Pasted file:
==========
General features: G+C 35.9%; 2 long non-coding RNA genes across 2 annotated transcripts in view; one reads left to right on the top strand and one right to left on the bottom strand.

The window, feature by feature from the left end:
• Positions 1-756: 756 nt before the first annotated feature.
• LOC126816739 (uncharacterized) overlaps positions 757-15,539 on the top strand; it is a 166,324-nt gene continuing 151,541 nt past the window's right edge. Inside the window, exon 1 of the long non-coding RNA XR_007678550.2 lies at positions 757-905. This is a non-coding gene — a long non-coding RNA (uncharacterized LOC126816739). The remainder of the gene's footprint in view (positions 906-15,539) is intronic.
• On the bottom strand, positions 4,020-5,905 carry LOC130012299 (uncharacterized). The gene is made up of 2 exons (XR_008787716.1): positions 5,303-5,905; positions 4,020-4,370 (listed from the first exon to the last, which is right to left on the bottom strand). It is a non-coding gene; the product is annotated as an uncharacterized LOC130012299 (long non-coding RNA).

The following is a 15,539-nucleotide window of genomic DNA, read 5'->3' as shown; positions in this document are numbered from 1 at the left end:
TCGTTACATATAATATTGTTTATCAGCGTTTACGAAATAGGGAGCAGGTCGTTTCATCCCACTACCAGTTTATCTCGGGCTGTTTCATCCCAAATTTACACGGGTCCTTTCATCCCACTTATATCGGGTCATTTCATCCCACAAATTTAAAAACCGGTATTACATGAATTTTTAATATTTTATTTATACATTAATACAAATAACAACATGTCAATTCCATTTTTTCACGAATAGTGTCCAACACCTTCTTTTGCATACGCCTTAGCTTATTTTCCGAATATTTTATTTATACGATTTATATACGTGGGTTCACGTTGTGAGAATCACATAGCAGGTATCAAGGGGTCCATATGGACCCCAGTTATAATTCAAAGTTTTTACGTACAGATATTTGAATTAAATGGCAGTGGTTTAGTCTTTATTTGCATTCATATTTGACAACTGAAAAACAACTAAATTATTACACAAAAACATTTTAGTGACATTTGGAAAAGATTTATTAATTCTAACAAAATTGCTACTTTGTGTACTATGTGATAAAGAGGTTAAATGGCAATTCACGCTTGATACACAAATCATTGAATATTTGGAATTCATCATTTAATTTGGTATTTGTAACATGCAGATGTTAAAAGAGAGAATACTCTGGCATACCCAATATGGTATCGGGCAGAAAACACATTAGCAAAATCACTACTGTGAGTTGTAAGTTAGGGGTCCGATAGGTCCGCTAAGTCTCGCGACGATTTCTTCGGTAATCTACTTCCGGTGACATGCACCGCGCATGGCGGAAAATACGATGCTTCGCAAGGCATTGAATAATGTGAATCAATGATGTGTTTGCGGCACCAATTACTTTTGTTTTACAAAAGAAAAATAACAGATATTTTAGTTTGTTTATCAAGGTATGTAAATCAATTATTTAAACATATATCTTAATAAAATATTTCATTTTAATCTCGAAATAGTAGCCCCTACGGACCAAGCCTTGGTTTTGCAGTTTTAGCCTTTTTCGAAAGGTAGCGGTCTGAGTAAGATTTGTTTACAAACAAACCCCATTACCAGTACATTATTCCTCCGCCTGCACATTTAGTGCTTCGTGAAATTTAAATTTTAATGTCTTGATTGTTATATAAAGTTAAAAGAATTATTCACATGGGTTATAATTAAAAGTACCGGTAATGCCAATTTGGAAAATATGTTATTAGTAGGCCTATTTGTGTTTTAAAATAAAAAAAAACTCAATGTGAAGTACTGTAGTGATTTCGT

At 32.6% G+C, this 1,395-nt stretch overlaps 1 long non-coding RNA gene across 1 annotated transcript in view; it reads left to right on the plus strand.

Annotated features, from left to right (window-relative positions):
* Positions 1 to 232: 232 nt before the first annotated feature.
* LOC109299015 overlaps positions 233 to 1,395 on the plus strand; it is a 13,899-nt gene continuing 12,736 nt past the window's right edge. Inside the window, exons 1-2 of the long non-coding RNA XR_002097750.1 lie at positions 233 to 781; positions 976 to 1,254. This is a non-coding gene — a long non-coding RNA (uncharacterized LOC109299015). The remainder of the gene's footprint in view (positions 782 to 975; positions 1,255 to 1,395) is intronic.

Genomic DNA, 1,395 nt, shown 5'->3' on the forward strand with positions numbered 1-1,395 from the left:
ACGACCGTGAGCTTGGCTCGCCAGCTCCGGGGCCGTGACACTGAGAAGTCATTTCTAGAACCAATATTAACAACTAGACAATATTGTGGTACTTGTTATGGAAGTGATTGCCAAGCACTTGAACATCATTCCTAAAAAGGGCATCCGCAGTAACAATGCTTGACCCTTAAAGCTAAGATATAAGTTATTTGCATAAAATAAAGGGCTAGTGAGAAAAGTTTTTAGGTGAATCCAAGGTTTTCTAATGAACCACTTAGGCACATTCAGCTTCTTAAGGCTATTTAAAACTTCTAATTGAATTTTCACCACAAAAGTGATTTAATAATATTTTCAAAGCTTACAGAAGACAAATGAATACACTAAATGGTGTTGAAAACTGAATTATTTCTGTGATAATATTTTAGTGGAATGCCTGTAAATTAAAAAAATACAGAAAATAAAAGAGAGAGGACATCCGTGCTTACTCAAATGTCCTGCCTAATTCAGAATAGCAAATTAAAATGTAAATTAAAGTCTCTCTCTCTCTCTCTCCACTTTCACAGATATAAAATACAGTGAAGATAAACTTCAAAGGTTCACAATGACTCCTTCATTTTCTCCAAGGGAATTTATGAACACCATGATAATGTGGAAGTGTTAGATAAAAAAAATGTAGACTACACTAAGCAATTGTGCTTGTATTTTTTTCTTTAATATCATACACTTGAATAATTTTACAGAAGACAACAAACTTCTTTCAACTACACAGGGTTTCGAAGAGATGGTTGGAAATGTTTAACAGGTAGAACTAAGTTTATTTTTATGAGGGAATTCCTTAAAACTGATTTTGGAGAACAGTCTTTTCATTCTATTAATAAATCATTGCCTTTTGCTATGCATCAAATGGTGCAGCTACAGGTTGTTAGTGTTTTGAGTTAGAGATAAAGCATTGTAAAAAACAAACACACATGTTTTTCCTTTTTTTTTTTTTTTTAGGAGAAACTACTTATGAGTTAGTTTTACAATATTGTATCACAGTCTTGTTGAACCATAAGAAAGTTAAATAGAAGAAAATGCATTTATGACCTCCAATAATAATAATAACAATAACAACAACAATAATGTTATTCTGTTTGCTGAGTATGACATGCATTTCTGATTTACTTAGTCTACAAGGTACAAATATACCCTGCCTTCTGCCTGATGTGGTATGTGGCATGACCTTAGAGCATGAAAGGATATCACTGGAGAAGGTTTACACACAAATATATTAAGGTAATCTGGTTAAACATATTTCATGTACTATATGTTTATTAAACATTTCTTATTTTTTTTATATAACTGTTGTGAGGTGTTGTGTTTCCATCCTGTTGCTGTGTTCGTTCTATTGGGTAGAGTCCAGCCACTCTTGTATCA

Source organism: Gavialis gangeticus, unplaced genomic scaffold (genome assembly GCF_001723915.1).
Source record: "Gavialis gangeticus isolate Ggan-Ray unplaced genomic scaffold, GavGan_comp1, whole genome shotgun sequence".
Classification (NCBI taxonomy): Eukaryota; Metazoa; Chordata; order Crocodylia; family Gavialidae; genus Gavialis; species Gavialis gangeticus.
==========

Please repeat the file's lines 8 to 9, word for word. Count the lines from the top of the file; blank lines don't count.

At 32.6% G+C, this 1,395-nt stretch overlaps 1 long non-coding RNA gene across 1 annotated transcript in view; it reads left to right on the plus strand.

Annotated features, from left to right (window-relative positions):